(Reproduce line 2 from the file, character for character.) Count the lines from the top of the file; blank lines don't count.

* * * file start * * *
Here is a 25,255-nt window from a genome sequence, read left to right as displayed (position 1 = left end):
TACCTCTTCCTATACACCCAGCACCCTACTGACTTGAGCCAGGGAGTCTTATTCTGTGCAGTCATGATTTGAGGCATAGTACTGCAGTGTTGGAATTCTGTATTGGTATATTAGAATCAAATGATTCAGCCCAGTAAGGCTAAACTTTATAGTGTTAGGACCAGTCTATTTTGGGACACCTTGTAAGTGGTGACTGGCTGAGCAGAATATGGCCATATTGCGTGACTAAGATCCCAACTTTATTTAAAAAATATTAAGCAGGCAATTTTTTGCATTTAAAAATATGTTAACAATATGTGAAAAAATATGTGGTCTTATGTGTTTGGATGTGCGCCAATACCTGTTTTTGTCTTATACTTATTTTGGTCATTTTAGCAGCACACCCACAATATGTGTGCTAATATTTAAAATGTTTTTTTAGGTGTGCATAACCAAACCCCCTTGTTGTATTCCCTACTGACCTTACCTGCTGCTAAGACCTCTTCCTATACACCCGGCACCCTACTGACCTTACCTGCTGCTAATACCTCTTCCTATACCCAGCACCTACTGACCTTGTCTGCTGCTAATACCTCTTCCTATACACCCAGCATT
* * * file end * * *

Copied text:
TACCTCTTCCTATACACCCAGCACCCTACTGACTTGAGCCAGGGAGTCTTATTCTGTGCAGTCATGATTTGAGGCATAGTACTGCAGTGTTGGAATTCTGTATTGGTATATTAGAATCAAATGATTCAGCCCAGTAAGGCTAAACTTTATAGTGTTAGGACCAGTCTATTTTGGGACACCTTGTAAGTGGTGACTGGCTGAGCAGAATATGGCCATATTGCGTGACTAAGATCCCAACTTTATTTAAAAAATATTAAGCAGGCAATTTTTTGCATTTAAAAATATGTTAACAATATGTGAAAAAATATGTGGTCTTATGTGTTTGGATGTGCGCCAATACCTGTTTTTGTCTTATACTTATTTTGGTCATTTTAGCAGCACACCCACAATATGTGTGCTAATATTTAAAATGTTTTTTTAGGTGTGCATAACCAAACCCCCTTGTTGTATTCCCTACTGACCTTACCTGCTGCTAAGACCTCTTCCTATACACCCGGCACCCTACTGACCTTACCTGCTGCTAATACCTCTTCCTATACCCAGCACCTACTGACCTTGTCTGCTGCTAATACCTCTTCCTATACACCCAGCATT